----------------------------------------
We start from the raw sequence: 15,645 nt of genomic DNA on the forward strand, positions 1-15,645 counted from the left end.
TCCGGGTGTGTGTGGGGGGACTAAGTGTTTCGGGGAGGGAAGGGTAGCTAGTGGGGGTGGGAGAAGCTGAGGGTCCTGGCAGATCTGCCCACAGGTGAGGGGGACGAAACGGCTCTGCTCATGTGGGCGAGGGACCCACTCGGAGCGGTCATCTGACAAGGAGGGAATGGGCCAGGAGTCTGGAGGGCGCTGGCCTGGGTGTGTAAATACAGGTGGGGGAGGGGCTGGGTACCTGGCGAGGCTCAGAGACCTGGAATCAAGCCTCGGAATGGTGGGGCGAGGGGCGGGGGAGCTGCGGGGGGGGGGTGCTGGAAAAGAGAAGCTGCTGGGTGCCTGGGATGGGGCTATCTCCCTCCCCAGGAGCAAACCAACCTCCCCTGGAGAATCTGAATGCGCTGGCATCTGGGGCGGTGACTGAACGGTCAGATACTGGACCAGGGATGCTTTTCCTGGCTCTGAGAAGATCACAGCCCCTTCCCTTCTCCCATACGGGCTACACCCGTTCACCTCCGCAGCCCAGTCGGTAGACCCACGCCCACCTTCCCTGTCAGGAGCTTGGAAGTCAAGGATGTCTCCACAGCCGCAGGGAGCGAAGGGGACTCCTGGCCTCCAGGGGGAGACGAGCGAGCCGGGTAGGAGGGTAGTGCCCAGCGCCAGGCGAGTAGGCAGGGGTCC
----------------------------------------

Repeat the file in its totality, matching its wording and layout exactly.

We start from the raw sequence: 15,645 nt of genomic DNA on the forward strand, positions 1-15,645 counted from the left end.
TCCGGGTGTGTGTGGGGGGACTAAGTGTTTCGGGGAGGGAAGGGTAGCTAGTGGGGGTGGGAGAAGCTGAGGGTCCTGGCAGATCTGCCCACAGGTGAGGGGGACGAAACGGCTCTGCTCATGTGGGCGAGGGACCCACTCGGAGCGGTCATCTGACAAGGAGGGAATGGGCCAGGAGTCTGGAGGGCGCTGGCCTGGGTGTGTAAATACAGGTGGGGGAGGGGCTGGGTACCTGGCGAGGCTCAGAGACCTGGAATCAAGCCTCGGAATGGTGGGGCGAGGGGCGGGGGAGCTGCGGGGGGGGGGTGCTGGAAAAGAGAAGCTGCTGGGTGCCTGGGATGGGGCTATCTCCCTCCCCAGGAGCAAACCAACCTCCCCTGGAGAATCTGAATGCGCTGGCATCTGGGGCGGTGACTGAACGGTCAGATACTGGACCAGGGATGCTTTTCCTGGCTCTGAGAAGATCACAGCCCCTTCCCTTCTCCCATACGGGCTACACCCGTTCACCTCCGCAGCCCAGTCGGTAGACCCACGCCCACCTTCCCTGTCAGGAGCTTGGAAGTCAAGGATGTCTCCACAGCCGCAGGGAGCGAAGGGGACTCCTGGCCTCCAGGGGGAGACGAGCGAGCCGGGTAGGAGGGTAGTGCCCAGCGCCAGGCGAGTAGGCAGGGGTCC